In contrast to the conventional APU 130 described above with reference to
In a further aspect of this embodiment, the system architecture 300 includes an environmental control system having a first air conditioning pack 340 a and a second air conditioning pack 340 b. The air conditioning packs 340 are configured to provide conditioned air to a passenger cabin 302 in a fuselage 304 to meet temperature, pressure, and air conditioning needs. In one embodiment, the air conditioning packs 340 can be at least generally similar to one or more of the air conditioning systems disclosed in U.S. Pat. No. 6,526,775, which is incorporated herein in its entirety by reference. In another embodiment, the air conditioning packs 340 can include adjustable speed electric compressor motors 380 configured to receive electric power from the engines 310 during flight and the APU 330 during ground operations. The compressor motors 380 drive compressors (not shown) that receive fresh outside air via ram air inlets 342. The fresh air is compressed and flows from the air conditioning packs 340 into the fuselage 304 to meet the pressurization and temperature control needs of the cabin 302. In one embodiment, the system architecture 300 can include one or more variable speed fans (not shown) to distribute the air to various parts of the fuselage 304 at different flow rates to meet the particular demands of the fuselage 304 at any given time. Tailoring the power draw from the engines 310 in this manner can further increase fuel efficiency.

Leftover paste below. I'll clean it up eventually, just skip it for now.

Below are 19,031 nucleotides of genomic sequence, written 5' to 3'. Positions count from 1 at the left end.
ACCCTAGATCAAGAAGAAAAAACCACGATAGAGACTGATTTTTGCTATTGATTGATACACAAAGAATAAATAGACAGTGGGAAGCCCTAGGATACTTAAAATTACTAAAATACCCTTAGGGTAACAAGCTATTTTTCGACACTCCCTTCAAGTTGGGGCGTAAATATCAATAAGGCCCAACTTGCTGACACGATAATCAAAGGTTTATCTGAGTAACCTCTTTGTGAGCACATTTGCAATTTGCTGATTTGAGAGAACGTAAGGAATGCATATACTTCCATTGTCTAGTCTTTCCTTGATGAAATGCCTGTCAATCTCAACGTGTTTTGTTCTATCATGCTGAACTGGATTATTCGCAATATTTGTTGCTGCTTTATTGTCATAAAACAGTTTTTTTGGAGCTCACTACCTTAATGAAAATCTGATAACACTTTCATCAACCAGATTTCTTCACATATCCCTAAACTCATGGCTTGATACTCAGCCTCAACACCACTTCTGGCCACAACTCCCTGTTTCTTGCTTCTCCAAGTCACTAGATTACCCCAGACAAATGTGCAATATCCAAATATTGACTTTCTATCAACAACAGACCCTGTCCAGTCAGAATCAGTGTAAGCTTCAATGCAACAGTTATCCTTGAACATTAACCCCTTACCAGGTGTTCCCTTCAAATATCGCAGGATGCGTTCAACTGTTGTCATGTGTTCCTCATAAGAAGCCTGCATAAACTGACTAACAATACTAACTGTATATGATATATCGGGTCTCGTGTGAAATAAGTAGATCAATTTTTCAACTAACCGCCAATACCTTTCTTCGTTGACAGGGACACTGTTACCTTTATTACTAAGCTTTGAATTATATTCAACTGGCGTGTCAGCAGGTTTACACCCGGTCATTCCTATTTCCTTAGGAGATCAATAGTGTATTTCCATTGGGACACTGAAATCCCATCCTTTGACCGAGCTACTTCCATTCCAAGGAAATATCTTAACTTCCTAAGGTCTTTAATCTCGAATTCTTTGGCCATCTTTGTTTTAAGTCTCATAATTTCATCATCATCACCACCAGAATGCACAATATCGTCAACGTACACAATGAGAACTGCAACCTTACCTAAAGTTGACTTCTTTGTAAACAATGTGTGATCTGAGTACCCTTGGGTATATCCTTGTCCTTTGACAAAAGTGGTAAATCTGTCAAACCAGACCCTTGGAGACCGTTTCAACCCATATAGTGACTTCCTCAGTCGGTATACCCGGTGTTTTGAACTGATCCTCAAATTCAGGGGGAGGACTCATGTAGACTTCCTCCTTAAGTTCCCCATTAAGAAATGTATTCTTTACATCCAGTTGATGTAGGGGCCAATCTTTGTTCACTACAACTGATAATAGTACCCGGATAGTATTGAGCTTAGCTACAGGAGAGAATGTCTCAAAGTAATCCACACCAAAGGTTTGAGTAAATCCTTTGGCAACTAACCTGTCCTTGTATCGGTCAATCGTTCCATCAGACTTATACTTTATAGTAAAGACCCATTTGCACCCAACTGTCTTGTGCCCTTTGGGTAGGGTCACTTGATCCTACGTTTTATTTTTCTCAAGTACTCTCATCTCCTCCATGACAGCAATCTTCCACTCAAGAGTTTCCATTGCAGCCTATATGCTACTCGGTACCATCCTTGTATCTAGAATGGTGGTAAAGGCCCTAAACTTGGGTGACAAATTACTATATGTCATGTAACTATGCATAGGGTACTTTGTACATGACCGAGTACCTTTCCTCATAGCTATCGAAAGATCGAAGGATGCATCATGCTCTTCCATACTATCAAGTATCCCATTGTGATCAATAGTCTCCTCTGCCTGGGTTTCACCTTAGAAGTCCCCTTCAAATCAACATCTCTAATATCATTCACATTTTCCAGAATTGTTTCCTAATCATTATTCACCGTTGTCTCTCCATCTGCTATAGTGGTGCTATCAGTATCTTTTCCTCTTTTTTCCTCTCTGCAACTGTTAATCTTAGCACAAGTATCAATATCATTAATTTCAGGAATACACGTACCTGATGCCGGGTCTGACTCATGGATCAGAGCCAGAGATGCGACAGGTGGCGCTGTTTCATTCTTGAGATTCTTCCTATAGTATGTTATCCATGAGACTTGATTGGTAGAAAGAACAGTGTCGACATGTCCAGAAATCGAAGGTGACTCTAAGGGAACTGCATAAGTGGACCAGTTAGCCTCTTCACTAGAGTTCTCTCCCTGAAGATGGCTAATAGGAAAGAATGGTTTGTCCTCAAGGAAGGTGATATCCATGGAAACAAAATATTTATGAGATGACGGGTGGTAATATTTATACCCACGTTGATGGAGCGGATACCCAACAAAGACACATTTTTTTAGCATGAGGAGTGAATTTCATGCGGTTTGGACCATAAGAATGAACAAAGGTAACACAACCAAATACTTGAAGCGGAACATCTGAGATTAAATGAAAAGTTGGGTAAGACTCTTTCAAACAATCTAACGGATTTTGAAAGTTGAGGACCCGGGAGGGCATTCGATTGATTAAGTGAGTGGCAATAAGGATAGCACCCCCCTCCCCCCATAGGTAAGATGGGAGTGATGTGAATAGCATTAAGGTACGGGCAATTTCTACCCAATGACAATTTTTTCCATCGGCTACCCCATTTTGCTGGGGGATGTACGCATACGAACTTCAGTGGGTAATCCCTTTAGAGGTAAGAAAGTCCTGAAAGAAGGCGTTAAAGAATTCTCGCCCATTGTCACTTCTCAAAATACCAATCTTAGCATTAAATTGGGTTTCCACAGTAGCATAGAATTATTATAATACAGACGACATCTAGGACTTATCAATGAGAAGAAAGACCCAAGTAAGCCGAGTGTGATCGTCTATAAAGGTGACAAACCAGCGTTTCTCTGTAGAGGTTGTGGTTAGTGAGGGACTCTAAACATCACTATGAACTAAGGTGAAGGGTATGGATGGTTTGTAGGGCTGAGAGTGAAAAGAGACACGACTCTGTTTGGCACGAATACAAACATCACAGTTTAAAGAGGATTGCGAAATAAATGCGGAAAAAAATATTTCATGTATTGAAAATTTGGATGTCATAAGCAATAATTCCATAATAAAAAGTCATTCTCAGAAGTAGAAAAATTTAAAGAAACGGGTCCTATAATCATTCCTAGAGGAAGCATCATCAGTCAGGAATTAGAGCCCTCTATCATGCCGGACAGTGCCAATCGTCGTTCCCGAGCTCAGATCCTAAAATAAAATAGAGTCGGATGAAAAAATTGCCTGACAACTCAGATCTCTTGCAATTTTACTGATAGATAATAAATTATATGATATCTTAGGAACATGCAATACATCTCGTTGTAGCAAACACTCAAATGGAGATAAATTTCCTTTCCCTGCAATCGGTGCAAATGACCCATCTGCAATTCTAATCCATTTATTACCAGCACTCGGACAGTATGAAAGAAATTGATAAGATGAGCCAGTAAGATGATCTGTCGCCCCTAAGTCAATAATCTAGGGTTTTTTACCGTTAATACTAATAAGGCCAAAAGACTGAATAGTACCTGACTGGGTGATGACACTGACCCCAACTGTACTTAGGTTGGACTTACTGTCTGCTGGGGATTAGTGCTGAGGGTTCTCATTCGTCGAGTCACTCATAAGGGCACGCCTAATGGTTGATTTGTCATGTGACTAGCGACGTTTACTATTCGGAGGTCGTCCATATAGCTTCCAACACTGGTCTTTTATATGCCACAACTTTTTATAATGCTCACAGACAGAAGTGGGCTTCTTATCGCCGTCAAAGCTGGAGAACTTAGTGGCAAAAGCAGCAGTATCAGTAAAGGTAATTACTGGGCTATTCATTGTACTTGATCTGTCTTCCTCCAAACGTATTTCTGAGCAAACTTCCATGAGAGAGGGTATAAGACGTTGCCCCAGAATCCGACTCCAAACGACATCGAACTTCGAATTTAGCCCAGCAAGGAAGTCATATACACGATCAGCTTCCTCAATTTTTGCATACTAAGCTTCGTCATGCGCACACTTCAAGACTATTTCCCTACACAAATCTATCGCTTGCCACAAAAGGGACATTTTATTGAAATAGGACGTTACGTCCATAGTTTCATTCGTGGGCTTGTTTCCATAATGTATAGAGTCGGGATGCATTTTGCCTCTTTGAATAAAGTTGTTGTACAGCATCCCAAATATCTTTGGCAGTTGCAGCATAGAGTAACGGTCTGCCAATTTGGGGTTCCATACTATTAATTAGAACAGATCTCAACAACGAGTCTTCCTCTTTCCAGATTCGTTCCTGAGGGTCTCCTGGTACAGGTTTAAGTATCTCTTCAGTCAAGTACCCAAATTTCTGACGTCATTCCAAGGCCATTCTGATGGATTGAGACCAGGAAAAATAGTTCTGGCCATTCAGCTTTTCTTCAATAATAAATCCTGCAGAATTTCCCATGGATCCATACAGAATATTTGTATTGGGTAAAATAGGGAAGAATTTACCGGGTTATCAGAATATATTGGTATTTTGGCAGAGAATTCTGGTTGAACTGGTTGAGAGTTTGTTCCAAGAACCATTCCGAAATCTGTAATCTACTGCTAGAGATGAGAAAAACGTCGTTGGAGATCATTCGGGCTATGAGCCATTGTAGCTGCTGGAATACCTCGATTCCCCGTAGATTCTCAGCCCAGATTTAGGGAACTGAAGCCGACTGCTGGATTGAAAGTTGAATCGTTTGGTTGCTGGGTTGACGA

The adjustable speed compressor motors 380 allow the cabin air pressure and air flow to be varied based on cabin volume, occupant count, and/or the desired cabin pressure altitude. For example, if a lower cabin altitude is desired (higher pressure), then the electric ECS system of the present invention can accommodate this by increasing inflow with the adjustable speed compressor motors 380 and/or decreasing outflow from the fuselage 304. In general, conventional pneumatic systems do not have the ability to lower cabin altitudes much below their design points (e.g., 8000 ft) because the systems are typically sized for the design point. Another benefit of the electric approach, to air conditioning over the conventional pneumatic approach is that the energy extracted from the engines for the electric approach is not wasted by pre-coolers and modulating valves in the air conditioning packs 340. Instead, the compressor motors 380 only draw enough electric power from the engines 310 as is required by the adjustable speed compressors to meet the immediate pressurization needs of the cabin 302. This real-time energy optimization can be extended to other electric power users across the aircraft platform to improve fuel efficiency. As described below, for example, such users can include recirculation fans, Lavatory and galley vent fans, cargo heating, wing ice protection, and hydraulic actuation. By only drawing the energy needed, fuel economy can be increased.
In another aspect of the invention, the system architecture 300 further includes a wing ice protection system 350 that utilizes electrical power from the engines 310. The wing ice protection system 350 can be configured in accordance with at least two embodiments of the present invention to prevent or at least reduce the formation of ice on a portion of a wing 352. In an electrothermal ice protection embodiment, heating elements such as blankets (not shown) can be bonded or otherwise positioned proximate to interior portions of the wing leading edges. For wing ice protection, the heating blankets can be energized sequentially to heat the wing leading edge causing any ice build-up to melt and/or detach from the wing leading edge. This method can be significantly more efficient than conventional bleed air systems because desired portions of the wing leading edge are heated sequentially rather than simultaneously. Consequently, the power draw for ice protection is significantly reduced. In addition, in contrast to bleed air systems, there are no bleed air exhaust holes on the wings. As a result, aircraft drag and community noise are reduced relative to conventional systems.